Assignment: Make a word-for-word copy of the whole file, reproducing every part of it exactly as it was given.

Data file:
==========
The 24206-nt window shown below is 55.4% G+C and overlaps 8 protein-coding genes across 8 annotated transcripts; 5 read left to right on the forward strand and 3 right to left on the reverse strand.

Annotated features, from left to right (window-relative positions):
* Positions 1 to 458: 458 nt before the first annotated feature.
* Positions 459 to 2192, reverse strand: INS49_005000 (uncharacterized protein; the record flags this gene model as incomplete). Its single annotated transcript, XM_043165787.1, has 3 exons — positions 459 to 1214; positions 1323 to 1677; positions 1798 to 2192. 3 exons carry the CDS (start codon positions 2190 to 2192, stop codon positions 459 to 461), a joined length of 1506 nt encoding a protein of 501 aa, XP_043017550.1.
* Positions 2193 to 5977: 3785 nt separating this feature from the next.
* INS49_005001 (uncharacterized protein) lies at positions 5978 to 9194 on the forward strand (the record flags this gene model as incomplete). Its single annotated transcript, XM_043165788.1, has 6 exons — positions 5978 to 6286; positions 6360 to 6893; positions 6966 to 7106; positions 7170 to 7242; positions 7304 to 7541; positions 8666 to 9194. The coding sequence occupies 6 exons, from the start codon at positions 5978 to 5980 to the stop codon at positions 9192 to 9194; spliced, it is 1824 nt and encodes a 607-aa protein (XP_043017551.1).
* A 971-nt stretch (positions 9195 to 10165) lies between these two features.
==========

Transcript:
The 24206-nt window shown below is 55.4% G+C and overlaps 8 protein-coding genes across 8 annotated transcripts; 5 read left to right on the forward strand and 3 right to left on the reverse strand.

Annotated features, from left to right (window-relative positions):
* Positions 1 to 458: 458 nt before the first annotated feature.
* Positions 459 to 2192, reverse strand: INS49_005000 (uncharacterized protein; the record flags this gene model as incomplete). Its single annotated transcript, XM_043165787.1, has 3 exons — positions 459 to 1214; positions 1323 to 1677; positions 1798 to 2192. 3 exons carry the CDS (start codon positions 2190 to 2192, stop codon positions 459 to 461), a joined length of 1506 nt encoding a protein of 501 aa, XP_043017550.1.
* Positions 2193 to 5977: 3785 nt separating this feature from the next.
* INS49_005001 (uncharacterized protein) lies at positions 5978 to 9194 on the forward strand (the record flags this gene model as incomplete). Its single annotated transcript, XM_043165788.1, has 6 exons — positions 5978 to 6286; positions 6360 to 6893; positions 6966 to 7106; positions 7170 to 7242; positions 7304 to 7541; positions 8666 to 9194. The coding sequence occupies 6 exons, from the start codon at positions 5978 to 5980 to the stop codon at positions 9192 to 9194; spliced, it is 1824 nt and encodes a 607-aa protein (XP_043017551.1).
* A 971-nt stretch (positions 9195 to 10165) lies between these two features.